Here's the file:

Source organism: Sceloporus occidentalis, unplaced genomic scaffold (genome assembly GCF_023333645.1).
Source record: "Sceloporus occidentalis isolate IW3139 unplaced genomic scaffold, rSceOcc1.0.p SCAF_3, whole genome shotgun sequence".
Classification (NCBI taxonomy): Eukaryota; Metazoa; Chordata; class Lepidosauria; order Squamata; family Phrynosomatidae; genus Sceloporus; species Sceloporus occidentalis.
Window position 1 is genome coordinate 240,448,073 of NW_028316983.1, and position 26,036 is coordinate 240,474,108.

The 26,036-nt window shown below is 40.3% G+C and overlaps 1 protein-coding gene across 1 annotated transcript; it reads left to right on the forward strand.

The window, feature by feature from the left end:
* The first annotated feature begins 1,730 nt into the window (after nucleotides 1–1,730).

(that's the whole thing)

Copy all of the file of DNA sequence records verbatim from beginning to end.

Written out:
Source organism: Sceloporus occidentalis, unplaced genomic scaffold (genome assembly GCF_023333645.1).
Source record: "Sceloporus occidentalis isolate IW3139 unplaced genomic scaffold, rSceOcc1.0.p SCAF_3, whole genome shotgun sequence".
Classification (NCBI taxonomy): Eukaryota; Metazoa; Chordata; class Lepidosauria; order Squamata; family Phrynosomatidae; genus Sceloporus; species Sceloporus occidentalis.
Window position 1 is genome coordinate 240,448,073 of NW_028316983.1, and position 26,036 is coordinate 240,474,108.

The 26,036-nt window shown below is 40.3% G+C and overlaps 1 protein-coding gene across 1 annotated transcript; it reads left to right on the forward strand.

The window, feature by feature from the left end:
* The first annotated feature begins 1,730 nt into the window (after nucleotides 1–1,730).